In the end the book does have interesting elements. There are causal links between creators and characters (e.g., producer Richard Sakai was the impetus for toady Waylan Smithers) and there are genuinely funny anecdotes about the creators themselves (Conan O’Brien is given his own chapter, and rightly so). The problem is that the way the stories are told makes it a burden to read. The quotes quotes quotes quickly build to the point where sources blur. The (strangely incomplete) “Dramatis Personae” provided at the end includes 77 names and bios. This underscores the collaborative nature of television, one of Mr. Ortved’s points. However, that many people being quoted leads to confusion and the sense of Mr. Ortved having no control over his material. There is no structure to help keep clear who is who, what their role or connection to the show was, or is.
Ultimately, the question of what something means and where it lies within our culture proves rather difficult to answer while it is still ongoing. What Mr. Orted seems most transfixed by is that the golden years are behind us and the show is doing nothing but cashing in. Under this idea lies a bit of naivete about what any show on television is doing. The earliest chapters make the point that early in his cartooning career, Mr. Groening proved to be a smart and able marketer. By the time he was pitching a show to FOX there’s little doubt that he intended to be paid for it, nor that FOX hoped to make money on it. When did the cashing in start? After season five, or six, or seven? How about the moment that the creators suggested selling it to FOX.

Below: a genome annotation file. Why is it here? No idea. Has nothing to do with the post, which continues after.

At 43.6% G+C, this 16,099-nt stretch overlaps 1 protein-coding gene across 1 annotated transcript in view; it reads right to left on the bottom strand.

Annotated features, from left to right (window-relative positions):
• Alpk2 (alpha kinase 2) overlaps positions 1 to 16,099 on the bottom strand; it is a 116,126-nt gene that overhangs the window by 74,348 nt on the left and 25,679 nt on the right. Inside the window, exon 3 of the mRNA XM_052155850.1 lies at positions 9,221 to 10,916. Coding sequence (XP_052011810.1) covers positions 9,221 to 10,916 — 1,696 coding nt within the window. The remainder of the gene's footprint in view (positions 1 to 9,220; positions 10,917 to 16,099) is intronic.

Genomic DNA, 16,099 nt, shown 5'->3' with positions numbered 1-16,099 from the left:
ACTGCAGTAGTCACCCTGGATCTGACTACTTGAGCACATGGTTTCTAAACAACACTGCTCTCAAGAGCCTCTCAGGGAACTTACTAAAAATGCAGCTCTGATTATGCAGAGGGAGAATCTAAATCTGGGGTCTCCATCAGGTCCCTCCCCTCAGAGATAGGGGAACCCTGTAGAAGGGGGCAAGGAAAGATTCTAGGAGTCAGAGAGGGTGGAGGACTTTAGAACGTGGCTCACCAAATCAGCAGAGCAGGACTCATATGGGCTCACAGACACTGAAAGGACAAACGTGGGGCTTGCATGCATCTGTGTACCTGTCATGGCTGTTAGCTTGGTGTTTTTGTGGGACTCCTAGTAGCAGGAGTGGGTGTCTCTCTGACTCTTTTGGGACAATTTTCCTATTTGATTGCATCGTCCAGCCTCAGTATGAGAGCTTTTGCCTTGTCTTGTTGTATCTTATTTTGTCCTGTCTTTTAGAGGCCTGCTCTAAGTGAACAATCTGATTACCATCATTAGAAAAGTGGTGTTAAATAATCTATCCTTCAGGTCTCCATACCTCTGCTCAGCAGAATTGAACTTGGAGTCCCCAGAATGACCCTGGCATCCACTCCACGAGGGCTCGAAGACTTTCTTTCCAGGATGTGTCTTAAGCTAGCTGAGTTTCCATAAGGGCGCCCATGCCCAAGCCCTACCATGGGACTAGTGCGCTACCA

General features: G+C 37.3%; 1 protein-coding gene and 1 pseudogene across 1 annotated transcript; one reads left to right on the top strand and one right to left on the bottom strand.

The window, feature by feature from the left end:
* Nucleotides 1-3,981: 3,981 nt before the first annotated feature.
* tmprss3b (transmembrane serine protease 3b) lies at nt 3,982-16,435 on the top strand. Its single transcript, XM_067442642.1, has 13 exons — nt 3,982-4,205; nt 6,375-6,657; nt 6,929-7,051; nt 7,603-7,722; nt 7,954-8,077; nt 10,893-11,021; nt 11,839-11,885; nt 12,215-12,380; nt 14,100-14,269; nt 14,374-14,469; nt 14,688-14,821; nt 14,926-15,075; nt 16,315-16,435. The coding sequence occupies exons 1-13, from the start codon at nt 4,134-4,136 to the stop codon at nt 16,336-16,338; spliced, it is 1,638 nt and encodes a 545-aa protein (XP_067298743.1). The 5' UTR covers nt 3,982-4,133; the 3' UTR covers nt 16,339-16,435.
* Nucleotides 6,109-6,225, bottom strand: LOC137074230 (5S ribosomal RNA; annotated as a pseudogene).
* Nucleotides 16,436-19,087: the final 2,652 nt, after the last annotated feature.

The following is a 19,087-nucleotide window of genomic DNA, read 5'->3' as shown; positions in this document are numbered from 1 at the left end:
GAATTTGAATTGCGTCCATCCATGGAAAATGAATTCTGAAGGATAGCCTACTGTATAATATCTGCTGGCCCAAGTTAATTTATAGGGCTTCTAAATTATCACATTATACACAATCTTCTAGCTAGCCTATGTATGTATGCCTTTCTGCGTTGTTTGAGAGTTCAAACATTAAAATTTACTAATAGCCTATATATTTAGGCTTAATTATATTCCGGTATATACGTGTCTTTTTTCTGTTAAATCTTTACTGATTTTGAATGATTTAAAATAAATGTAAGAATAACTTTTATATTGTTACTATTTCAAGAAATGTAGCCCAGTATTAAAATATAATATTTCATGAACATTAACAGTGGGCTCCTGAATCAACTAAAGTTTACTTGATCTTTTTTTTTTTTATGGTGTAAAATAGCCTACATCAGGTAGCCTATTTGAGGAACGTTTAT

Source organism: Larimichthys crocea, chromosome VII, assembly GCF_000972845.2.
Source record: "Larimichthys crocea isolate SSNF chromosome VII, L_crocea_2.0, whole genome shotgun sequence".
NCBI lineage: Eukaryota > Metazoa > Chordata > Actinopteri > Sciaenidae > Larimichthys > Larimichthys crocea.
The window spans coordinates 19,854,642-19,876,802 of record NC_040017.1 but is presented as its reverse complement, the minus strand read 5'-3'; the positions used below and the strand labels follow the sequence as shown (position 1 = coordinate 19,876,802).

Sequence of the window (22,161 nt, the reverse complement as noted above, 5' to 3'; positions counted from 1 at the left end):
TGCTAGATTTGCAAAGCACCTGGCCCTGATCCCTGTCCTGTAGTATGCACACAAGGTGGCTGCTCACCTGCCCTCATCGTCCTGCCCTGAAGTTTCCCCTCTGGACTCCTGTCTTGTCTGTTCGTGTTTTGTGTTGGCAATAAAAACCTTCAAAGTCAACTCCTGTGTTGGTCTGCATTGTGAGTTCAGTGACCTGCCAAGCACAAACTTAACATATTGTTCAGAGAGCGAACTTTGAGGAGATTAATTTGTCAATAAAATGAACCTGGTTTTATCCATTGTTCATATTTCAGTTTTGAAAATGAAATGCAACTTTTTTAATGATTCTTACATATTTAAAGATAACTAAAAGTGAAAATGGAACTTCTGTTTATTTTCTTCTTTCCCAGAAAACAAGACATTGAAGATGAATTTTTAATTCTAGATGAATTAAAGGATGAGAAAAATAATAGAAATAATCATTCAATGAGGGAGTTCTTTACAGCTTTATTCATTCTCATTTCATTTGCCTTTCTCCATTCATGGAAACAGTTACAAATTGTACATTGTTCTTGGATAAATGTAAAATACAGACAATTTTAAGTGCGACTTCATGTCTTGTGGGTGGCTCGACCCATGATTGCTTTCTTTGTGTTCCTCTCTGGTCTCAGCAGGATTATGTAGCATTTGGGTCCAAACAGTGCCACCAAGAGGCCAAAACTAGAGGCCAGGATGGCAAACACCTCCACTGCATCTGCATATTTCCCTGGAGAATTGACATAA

What is left behind is a collection of stories: some funny, others interesting, a few snarky. Attempts to bridge the show to a bigger picture feel shallow and obvious (yes, there have been imitators, yes there have been politicians who referenced The Simpsons as a sign of doom in America, there have been parodies and satires and caricatures that have insulted, defamed, or shocked) because we already know what Mr. Ortved takes the time to say. One of Mr. Ortved’s points is, ironically, that The Simpsons is ubiquitous in our culture. If that’s true, no need to point it out; if not, where’s the proof. Lots of t-shirts doesn’t feel like enough, nor rerun numbers, billions of revenue for FOX, or contract negotiations for cast members.
It’s possible that Mr. Ortved was done in by that very premise. The Simpsons may be so big, so ever-present, so referenced and referential that to try and swallow it in one book is doomed to failure. Perhaps The Simpsons: An Uncensored, Unauthorized History will find a place alongside other Simpsons books in one of the college courses referred to in the book as proof of The Simpsons’ place in our culture. Or, perhaps, like those other books, it will just wait for the day that someone who truly doesn’t know what The Simpsons is, or was, someone from a lost Amazon tribe, or an alien visitor, will stumble upon it.
"Deep at the existentialist heart of this story there's a solemn treatise on the socially inequitable struggles between the worlds of the child and the adult.READ the article